Jejunum

Medical Specialties: Family practice, Gastroenterology, Internal medicine


Clinical Definition

The small intestine is a 22-foot-long tube that breaks down food and consists of three segments, including the jejunum. The jejunum lies between the duodenum (i.e., the upper part of the small intestine) and the final section, known as the ileum. Along with the ileum, the jejunum is mainly responsible for nutrients being absorbed into the blood stream.


In Our Own Words

The small intestine consists of three sections: the first part, the duodenum; the second part, the jejunum; and the last part, the ileum, which leads to the large intestine.

 

The jejunum, about 9 feet long, is in the middle of the small intestine. Having many more circular folds (i.e., plicae circularis) than the ileum, the jejunum is specialized to absorb nutrients with its increased surface area. The small intestine is also the site of immune cells (i.e., lymphoid tissue). These immune cells may be present in the jejunum but become more prominent in the ileum as “Peyer’s patches.”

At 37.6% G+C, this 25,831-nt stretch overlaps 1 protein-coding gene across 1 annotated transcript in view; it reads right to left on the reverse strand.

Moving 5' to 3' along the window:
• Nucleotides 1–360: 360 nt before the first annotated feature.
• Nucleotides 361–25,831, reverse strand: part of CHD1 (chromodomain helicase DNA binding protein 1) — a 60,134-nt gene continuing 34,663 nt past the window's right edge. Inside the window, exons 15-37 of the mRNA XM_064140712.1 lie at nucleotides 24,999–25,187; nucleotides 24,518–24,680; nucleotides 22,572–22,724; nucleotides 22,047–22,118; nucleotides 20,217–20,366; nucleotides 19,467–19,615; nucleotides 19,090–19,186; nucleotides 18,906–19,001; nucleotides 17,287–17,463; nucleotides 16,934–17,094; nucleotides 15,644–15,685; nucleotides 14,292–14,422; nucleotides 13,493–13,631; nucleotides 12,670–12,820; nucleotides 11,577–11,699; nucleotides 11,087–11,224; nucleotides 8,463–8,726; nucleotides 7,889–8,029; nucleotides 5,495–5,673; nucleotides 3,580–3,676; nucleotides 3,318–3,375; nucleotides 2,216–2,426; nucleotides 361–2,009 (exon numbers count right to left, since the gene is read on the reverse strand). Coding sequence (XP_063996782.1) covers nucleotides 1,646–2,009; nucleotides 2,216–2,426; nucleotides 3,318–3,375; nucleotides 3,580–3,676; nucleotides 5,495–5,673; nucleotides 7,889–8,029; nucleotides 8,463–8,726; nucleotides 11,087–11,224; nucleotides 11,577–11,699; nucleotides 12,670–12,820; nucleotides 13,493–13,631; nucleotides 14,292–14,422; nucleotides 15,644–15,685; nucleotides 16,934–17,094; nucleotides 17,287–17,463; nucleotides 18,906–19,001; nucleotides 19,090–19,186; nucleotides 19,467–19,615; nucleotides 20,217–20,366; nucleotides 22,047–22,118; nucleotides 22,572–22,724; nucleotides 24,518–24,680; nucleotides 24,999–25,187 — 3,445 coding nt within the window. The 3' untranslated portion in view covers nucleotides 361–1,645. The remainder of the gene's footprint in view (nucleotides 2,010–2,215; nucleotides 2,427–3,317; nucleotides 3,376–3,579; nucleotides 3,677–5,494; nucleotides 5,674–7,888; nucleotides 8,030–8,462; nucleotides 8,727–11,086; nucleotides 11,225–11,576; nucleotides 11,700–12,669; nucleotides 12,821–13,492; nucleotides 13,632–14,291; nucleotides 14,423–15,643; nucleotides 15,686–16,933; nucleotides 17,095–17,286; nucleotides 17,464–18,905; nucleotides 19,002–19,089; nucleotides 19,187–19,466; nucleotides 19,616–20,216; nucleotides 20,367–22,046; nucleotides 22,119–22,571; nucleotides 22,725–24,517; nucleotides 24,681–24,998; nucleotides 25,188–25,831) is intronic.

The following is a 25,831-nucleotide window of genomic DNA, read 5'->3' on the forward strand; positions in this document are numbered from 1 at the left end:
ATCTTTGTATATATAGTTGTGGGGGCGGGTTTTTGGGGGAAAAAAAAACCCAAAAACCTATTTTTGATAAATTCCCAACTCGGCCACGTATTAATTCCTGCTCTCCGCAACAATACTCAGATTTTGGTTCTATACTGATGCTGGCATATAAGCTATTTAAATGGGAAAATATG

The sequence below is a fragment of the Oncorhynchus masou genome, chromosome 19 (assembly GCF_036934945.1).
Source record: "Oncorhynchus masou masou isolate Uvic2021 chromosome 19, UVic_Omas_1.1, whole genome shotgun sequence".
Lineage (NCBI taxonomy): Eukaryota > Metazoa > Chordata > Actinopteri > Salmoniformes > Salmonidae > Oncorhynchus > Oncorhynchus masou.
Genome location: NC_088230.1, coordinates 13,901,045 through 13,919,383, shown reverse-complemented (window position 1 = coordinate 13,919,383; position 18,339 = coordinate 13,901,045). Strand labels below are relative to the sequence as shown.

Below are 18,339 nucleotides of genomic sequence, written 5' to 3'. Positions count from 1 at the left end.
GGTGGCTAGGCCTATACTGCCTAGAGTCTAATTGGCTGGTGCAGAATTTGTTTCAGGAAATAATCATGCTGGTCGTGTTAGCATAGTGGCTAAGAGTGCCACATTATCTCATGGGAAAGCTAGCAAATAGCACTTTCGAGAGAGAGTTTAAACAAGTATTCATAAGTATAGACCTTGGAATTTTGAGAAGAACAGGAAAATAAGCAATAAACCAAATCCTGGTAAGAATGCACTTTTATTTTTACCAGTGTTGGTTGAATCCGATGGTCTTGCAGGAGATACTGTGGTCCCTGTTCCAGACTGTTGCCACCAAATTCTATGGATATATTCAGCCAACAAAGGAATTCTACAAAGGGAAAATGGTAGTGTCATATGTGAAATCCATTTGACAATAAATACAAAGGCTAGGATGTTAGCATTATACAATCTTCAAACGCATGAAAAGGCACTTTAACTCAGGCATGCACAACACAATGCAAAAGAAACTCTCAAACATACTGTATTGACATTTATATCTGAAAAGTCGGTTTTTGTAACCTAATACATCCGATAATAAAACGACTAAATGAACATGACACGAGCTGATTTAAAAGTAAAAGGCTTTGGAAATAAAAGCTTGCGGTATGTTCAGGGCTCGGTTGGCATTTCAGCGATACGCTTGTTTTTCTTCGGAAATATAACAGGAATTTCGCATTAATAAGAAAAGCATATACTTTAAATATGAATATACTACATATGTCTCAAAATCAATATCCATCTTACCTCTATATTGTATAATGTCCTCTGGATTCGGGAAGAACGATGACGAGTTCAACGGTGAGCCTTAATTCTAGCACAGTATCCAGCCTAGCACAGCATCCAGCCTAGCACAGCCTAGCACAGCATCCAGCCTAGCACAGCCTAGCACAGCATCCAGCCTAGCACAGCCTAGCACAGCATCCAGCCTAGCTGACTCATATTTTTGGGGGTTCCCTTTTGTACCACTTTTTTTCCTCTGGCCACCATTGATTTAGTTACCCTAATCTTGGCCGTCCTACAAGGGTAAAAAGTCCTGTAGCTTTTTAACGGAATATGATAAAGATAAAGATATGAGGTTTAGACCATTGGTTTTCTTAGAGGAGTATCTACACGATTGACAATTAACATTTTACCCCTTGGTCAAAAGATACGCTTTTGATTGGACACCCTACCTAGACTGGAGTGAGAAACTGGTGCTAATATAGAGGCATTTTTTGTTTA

Contents start out semi-solid in the small intestine and end up in liquid form when they finish their passage through the small intestine. Nutrients are then absorbed into the blood stream, and other substances move on to the large intestine, or colon.

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sources
  • Harvard Health Publications. "Medical Dictionary of Health Terms." http://www.health.harvard.edu. Accessed August 2013.
  • The Cleveland Clinic. "The Structure and Function of the Digestive System." http://www.clevelandclinic.org. Accessed August 2013.
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